There is a lot of discussion by SAP how HANA is so fast. But there is very little information around how well HANA addresses the hardware that it is given. SAP stated that it had the developed the fastest database in the world, and done so on the first version of HANA. But then, HANA has been continually “innovated” since its introduction. HANA is known as one of the most patched databases, and this along with several other factors has to lead to HANA being maintenance heavy, which is accounted for in the Brightwork research A Study into SAP HANA’s TCO.

Information from a number of sources indicates that HANA requires significantly more hardware than do competing databases to return similar performance results. This would indicate that HANA was not designed as well as competing databases regarding how it addresses hardware resources. And these data points that are available to us are recent, so it can be argued that it was because HANA is in its first version. But let us remember, SAP claimed that HANA was the world’s fastest database in its first release. This performance promoted Jon Appleby of Bluefin Solutions (an SAP consultancy) to state that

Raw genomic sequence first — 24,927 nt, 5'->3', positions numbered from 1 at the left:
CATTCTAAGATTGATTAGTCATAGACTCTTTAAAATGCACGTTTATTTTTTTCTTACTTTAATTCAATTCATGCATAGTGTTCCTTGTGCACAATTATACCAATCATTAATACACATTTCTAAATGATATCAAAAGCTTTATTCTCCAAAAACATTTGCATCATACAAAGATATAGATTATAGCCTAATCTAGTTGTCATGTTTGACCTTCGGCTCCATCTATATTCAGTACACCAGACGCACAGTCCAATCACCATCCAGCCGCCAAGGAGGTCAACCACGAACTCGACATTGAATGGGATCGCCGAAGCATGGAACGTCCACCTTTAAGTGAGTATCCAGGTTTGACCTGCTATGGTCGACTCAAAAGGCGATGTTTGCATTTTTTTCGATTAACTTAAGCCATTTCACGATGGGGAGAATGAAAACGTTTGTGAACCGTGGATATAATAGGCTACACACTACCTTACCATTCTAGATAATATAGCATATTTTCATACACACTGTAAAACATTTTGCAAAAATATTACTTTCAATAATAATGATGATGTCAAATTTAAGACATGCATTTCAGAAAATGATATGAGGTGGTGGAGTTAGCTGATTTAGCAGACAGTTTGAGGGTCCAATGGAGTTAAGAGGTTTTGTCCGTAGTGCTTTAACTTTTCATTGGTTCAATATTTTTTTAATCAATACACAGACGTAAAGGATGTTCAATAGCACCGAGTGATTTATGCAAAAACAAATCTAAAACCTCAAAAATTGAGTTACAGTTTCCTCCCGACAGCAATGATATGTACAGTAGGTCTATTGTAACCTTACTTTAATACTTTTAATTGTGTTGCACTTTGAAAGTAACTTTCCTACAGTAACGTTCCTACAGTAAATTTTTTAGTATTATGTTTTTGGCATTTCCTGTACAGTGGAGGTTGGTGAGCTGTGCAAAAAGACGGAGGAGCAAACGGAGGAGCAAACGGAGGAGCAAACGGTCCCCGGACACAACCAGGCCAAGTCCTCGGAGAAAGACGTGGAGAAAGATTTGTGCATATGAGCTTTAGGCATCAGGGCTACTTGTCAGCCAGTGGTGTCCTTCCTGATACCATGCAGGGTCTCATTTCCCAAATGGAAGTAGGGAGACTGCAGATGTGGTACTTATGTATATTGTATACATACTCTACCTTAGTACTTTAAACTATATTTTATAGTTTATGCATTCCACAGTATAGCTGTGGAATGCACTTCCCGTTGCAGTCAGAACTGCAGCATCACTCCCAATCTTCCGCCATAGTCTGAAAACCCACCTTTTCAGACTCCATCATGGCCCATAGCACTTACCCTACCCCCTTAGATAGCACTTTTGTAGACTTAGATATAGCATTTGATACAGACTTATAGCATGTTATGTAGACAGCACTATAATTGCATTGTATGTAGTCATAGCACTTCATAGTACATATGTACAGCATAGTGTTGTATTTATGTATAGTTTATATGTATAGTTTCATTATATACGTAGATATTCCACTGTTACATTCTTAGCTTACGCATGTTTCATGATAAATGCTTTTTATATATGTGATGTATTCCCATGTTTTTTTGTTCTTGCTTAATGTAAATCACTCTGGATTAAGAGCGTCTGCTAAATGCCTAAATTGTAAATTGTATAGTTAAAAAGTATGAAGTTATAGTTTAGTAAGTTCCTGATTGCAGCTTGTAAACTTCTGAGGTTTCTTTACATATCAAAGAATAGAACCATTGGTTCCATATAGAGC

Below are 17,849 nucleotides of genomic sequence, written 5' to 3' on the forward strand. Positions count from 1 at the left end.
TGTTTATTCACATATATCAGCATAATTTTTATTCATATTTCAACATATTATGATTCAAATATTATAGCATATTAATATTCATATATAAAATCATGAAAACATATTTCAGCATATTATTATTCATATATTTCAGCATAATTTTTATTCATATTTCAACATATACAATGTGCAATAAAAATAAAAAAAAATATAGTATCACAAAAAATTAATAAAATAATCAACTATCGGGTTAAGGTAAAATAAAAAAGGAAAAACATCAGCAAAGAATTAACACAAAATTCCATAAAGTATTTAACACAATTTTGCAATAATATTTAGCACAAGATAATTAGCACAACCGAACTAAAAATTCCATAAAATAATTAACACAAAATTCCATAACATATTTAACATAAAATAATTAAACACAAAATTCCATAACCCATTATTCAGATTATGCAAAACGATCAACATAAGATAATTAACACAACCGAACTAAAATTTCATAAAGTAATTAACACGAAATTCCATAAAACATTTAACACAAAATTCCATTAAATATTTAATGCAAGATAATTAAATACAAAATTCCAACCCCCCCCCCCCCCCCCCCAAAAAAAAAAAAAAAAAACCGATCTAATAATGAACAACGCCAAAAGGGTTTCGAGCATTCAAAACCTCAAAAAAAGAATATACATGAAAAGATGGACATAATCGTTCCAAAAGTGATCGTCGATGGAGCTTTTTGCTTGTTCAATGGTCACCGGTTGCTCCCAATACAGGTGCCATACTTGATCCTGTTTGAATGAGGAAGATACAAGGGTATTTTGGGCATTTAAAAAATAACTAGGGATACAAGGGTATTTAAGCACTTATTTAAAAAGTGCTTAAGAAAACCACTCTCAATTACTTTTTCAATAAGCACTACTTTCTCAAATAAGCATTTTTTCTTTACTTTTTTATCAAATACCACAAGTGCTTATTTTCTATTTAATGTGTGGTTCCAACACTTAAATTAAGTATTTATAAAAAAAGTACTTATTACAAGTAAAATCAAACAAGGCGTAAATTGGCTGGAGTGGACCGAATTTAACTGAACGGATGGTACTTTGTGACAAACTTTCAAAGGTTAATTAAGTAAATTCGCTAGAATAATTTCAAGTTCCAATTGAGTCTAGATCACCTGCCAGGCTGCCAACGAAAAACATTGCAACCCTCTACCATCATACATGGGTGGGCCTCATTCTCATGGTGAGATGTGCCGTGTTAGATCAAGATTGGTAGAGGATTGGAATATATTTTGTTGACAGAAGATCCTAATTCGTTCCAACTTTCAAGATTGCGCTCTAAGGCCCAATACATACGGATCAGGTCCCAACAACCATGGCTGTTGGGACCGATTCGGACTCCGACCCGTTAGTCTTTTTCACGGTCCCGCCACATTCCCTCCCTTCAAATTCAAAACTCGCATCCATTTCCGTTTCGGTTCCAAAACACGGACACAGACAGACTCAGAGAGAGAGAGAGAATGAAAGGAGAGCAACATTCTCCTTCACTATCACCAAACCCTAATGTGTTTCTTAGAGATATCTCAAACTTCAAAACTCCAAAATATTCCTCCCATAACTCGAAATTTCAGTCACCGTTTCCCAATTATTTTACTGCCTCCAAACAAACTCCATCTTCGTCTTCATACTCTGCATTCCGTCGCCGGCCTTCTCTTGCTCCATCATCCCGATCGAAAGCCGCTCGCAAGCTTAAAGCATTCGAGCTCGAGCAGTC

“Oracle if finished on SAP,” we coved in the article How SAP Has Quietly Changed its Strategy on HANA and Oracle. 

This fits into comments that SAP uses regarding HANA’s “innovation.”

SAP has converted the term “innovation” into the frequent updates required to patch problem areas, basically to try to catch up to other databases.

Why Hasso Would Like Customers to Upgrade their Hardware